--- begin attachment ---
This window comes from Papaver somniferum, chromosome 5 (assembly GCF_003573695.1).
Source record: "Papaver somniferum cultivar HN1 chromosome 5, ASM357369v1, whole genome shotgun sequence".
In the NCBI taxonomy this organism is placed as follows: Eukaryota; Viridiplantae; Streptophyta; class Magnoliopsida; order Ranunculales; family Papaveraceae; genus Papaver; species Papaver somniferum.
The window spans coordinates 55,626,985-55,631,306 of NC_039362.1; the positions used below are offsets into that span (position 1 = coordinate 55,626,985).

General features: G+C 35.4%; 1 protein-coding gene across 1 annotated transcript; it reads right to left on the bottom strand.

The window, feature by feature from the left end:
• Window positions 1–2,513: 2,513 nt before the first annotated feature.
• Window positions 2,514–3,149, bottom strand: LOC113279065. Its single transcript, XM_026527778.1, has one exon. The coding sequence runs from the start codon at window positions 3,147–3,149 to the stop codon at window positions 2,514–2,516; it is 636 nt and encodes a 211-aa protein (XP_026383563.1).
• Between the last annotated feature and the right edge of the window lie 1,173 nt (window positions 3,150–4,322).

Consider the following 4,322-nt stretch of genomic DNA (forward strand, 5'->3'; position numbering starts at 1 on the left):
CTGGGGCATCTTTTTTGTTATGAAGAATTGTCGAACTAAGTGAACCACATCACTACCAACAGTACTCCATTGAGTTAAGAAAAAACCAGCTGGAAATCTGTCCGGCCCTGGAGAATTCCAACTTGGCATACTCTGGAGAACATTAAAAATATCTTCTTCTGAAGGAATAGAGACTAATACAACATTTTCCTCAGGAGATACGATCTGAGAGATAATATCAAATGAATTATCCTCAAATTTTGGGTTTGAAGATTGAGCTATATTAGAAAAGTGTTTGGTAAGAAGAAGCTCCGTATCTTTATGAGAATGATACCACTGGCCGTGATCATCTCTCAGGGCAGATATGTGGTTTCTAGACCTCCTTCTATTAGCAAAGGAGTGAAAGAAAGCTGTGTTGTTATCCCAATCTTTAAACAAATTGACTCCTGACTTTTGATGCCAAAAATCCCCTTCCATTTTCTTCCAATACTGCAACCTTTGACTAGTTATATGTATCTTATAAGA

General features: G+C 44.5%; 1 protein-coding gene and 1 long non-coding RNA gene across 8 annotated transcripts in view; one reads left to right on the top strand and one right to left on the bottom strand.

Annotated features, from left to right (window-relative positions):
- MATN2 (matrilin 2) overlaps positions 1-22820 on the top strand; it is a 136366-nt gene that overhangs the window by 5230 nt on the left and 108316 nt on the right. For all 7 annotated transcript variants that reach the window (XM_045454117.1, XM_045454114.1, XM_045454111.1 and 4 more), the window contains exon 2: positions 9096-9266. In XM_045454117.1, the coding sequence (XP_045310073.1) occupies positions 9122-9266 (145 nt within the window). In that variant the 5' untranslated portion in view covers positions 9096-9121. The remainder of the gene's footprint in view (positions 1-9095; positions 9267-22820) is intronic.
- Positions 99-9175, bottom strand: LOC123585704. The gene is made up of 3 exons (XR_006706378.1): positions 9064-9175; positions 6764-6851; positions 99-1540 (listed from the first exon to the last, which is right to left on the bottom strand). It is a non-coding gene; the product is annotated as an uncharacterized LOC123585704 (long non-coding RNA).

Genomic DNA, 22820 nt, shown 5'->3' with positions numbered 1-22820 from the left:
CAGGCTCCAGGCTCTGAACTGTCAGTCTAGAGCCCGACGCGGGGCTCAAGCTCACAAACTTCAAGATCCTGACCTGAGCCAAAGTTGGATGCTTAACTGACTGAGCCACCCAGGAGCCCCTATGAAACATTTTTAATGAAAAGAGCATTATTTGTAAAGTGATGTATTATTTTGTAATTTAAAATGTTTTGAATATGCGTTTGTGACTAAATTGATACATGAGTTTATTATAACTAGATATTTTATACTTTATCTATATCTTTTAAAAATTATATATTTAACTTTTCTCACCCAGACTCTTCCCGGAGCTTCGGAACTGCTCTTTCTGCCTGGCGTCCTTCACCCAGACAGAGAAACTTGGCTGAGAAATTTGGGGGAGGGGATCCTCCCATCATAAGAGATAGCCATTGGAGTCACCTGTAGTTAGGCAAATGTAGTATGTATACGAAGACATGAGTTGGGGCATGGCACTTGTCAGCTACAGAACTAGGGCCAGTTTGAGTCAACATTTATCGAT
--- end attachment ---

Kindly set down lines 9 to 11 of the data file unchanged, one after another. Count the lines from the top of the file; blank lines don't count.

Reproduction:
• Between the last annotated feature and the right edge of the window lie 1,173 nt (window positions 3,150–4,322).

Consider the following 4,322-nt stretch of genomic DNA (forward strand, 5'->3'; position numbering starts at 1 on the left):
CTGGGGCATCTTTTTTGTTATGAAGAATTGTCGAACTAAGTGAACCACATCACTACCAACAGTACTCCATTGAGTTAAGAAAAAACCAGCTGGAAATCTGTCCGGCCCTGGAGAATTCCAACTTGGCATACTCTGGAGAACATTAAAAATATCTTCTTCTGAAGGAATAGAGACTAATACAACATTTTCCTCAGGAGATACGATCTGAGAGATAATATCAAATGAATTATCCTCAAATTTTGGGTTTGAAGATTGAGCTATATTAGAAAAGTGTTTGGTAAGAAGAAGCTCCGTATCTTTATGAGAATGATACCACTGGCCGTGATCATCTCTCAGGGCAGATATGTGGTTTCTAGACCTCCTTCTATTAGCAAAGGAGTGAAAGAAAGCTGTGTTGTTATCCCAATCTTTAAACAAATTGACTCCTGACTTTTGATGCCAAAAATCCCCTTCCATTTTCTTCCAATACTGCAACCTTTGACTAGTTATATGTATCTTATAAGA